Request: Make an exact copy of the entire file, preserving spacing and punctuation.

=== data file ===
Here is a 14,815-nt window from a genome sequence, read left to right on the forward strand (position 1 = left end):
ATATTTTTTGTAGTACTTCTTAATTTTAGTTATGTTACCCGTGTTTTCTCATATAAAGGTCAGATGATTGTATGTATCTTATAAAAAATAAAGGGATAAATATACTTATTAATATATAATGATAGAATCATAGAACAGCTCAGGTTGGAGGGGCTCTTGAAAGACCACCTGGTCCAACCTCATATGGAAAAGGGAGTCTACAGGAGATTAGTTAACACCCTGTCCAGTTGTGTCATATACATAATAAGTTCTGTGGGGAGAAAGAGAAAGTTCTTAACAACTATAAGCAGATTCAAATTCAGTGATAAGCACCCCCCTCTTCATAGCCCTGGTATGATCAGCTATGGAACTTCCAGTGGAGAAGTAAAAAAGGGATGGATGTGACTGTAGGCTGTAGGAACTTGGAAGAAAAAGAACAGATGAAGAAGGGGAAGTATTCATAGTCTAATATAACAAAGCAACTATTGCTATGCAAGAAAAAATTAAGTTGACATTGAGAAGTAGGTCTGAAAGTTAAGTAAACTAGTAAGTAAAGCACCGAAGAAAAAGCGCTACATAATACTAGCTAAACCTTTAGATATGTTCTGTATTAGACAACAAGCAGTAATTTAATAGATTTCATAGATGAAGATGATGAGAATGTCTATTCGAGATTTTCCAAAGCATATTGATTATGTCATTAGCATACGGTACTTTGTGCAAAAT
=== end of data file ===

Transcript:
Here is a 14,815-nt window from a genome sequence, read left to right on the forward strand (position 1 = left end):
ATATTTTTTGTAGTACTTCTTAATTTTAGTTATGTTACCCGTGTTTTCTCATATAAAGGTCAGATGATTGTATGTATCTTATAAAAAATAAAGGGATAAATATACTTATTAATATATAATGATAGAATCATAGAACAGCTCAGGTTGGAGGGGCTCTTGAAAGACCACCTGGTCCAACCTCATATGGAAAAGGGAGTCTACAGGAGATTAGTTAACACCCTGTCCAGTTGTGTCATATACATAATAAGTTCTGTGGGGAGAAAGAGAAAGTTCTTAACAACTATAAGCAGATTCAAATTCAGTGATAAGCACCCCCCTCTTCATAGCCCTGGTATGATCAGCTATGGAACTTCCAGTGGAGAAGTAAAAAAGGGATGGATGTGACTGTAGGCTGTAGGAACTTGGAAGAAAAAGAACAGATGAAGAAGGGGAAGTATTCATAGTCTAATATAACAAAGCAACTATTGCTATGCAAGAAAAAATTAAGTTGACATTGAGAAGTAGGTCTGAAAGTTAAGTAAACTAGTAAGTAAAGCACCGAAGAAAAAGCGCTACATAATACTAGCTAAACCTTTAGATATGTTCTGTATTAGACAACAAGCAGTAATTTAATAGATTTCATAGATGAAGATGATGAGAATGTCTATTCGAGATTTTCCAAAGCATATTGATTATGTCATTAGCATACGGTACTTTGTGCAAAAT